Where have all the gentlemen gone?

Garmin Gentlemen's Sport

Group Riding Etiquette (Where have all the gentlemen gone?)

This morning the group ride was in full effect. Tons of great riders! From locals pros, to local strong men, and some out-of-towners. I have wanted to write a post like this in the past but never found the voice to do so, considering I’m just an “Average Cyclist”. Though some would say different considering my fitness and profession.

Though we had some strong riders today, the lack of leadership up front was terrible. This lack of leadership cost about $150 today in tubes and one rim if not more. I’m only speculating on the repairs that are going to be needed to fix the guys bikes that were in the middle of the peloton that rely on the eyes of those in front of them. Don’t be a “Blinder*”! I want to take an educational approach to this post as I don’t want to point any fingers. Bottom line is everyone from 3rd wheel back relies on those in front of them, so when you go to the front, BE A LEADER!

There are times to measure up, those are called races! You know when you feel those cold safety pins on your skin? Don’t get me wrong, I love to push the pace in group rides and in training. However, when it comes to putting other riders in danger, I will not! This is wrong and down right disrespectful to the sport and other riders behind you. You may be strong enough to go to the front and pull, but I question are you strong enough to go there and lead?

I know why you go there, I spend plenty of time there as well, but I don’t lose focus on the larger picture. The picture of all the gentlemen/ladies behind me that I have been entrusted with their lives for that 15 seconds or 5 minute short period I’m on the front. I want to make sure they get to their loved ones later in the day, as I do.

I have not made it home before because of some poor choices in the front and let me explain the real world cost. There is the financial hit, last one was over $10K – yes, that’s $10,000 hard earned dollars in medical and a few things bike related. Not to mention the time – the most precious commodity we have. I lost 6-8 months of my life to recovery. These are not little things gentlemen and ladies – these are the facts!

 

Are we living in a world that has forgotten cycling is a “Gentlemen’s” sport?

To top it off, what does this tell the kids in the group? What are we teaching them if we do not lead with integrity? I’m disappointed in today’s ride and rides like this as I have been on the receiving end and know how it feels. I’m going to take a firm stand on this because I think someone should speak up, since I’ve lost my filter to hold back due to my last concussion I may be the right person to educate. If you have a problem with me stating the obvious, by all means let me hear about it!

In addition to the guys in the front, the endless squabbling from the rear with numerous complaints is unnecessary. If you get dropped, accept it and go back to the drawing board with your fitness and training. It’s your choice to put the time in to be stronger, don’t ever hold someone back because you cannot hold on! How about giving thanks for the ability to be in a free country and out riding your bike versus the contrary. I know hundreds of people that would love to just ride a bike, we won’t get into the free part.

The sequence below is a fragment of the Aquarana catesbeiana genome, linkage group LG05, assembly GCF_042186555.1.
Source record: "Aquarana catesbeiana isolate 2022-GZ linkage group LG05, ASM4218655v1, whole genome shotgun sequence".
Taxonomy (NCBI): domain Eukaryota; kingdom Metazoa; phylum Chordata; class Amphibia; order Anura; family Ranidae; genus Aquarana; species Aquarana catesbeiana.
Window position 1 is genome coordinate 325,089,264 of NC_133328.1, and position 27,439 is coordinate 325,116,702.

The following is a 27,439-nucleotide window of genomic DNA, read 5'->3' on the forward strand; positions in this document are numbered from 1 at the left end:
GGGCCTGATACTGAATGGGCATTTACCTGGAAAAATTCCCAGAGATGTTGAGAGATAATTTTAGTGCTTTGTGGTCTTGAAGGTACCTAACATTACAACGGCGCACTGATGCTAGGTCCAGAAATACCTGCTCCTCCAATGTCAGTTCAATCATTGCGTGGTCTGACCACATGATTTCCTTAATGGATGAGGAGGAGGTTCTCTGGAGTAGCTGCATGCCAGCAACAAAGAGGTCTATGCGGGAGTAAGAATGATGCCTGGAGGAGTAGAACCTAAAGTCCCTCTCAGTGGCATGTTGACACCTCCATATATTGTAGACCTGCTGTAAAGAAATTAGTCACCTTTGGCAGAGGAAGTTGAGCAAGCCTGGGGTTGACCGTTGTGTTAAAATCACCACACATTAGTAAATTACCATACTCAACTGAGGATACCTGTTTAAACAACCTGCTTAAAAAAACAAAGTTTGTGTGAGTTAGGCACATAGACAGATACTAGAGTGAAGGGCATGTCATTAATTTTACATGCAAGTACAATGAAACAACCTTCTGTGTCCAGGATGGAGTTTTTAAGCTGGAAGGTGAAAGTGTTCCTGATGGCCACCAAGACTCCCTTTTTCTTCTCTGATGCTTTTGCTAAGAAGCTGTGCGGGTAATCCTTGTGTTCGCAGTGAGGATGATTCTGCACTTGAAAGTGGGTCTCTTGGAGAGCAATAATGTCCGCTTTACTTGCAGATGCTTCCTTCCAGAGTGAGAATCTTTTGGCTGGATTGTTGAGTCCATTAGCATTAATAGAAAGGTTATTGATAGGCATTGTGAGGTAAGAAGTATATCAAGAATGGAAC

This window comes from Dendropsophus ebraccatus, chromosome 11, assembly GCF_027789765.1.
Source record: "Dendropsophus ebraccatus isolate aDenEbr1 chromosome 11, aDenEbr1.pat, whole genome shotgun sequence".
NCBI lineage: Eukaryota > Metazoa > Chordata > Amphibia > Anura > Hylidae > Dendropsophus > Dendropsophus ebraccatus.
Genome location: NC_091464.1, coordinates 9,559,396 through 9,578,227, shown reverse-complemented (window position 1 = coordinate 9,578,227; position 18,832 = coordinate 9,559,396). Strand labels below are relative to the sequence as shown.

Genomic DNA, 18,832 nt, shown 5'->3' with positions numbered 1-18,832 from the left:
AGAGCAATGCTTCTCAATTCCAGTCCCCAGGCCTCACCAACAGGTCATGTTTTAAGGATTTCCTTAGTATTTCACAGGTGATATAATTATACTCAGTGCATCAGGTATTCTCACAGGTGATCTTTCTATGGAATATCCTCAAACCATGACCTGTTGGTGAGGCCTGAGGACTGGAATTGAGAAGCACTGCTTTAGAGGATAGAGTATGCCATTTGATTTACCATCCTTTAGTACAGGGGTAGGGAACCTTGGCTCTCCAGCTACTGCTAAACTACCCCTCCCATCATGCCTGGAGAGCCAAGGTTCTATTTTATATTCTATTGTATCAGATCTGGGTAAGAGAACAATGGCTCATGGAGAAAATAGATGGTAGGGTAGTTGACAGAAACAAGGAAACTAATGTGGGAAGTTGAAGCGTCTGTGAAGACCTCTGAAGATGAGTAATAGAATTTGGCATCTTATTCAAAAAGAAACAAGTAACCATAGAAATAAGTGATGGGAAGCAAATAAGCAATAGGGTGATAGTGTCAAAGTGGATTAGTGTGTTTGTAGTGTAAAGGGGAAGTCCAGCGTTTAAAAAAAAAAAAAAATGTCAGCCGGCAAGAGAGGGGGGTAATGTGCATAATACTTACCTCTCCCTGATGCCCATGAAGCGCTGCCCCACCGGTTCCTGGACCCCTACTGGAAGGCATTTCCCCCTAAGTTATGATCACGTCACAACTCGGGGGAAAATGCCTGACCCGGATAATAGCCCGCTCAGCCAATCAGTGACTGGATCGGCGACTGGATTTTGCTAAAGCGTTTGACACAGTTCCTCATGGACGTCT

In order to not rewrite what has been written, please read the following link 10 Rules for riding in a group.

1. It’s not a race

2. Bar-to-Bar

3. Peeling off

4. Pulling through

5. Too tired to go to front

6. Gaps

7. Moving about in a group

8. Obstacles and hand signals

9. Yelling

10. Slowing and adjusting speed

Let me add some other things not to be tolerated in a group. Rolling up and trying to split two riders that are bar to bar may get you put on the ground. To the guy that dove into me at the light, not sure what you were thinking? However I think you should add a smile to you day and put your little measuring stick away because you are riding in the back, are you not aware of this?

When there are three flats within the first 15 miles on a roll out, stop and help the lad that flatted. You think he wants to ride alone? He showed up to the ride for a reason, to ride with friends and gain a little fitness for the day. Same as you in the front, but guess what? You caused him to lose his “fun day”! You got to experience yours, but failing to lead, caused others to lose; time, money, and the ability to ride with peers! Having 40+ guys just roll on when it takes 2-4 minutes to change a flat is ridiculous! This is far from gentlemanly, isn’t it?

Bottom line read the rules, and put the EGO away for a day and enjoy it! I challenge everyone in a group ride to introduce yourselves to other riders so you can become familiar with who they are. This will make communication so much easier in the many group dynamics that play out! I would love to see the Springs bring a positive feel back to the Saturday/Sunday rides as its always labeled as sketchy for numerous reasons! Take it from me – it can be safe if we take the right steps and it would be nice to have one year, this 2014 EPIC year without someone getting taken to the hospital!

 

SO BE A LEADER, NOT A BLINDER!


*Blinder – One that does not lead while in the front of a peloton! Fails to point out out obstacles that could cause flats, crashes, et cetera to his buddies behind him.

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About Matt Carnal

I love riding my bike, and helping others achieve the goals that they've laid out for themselves.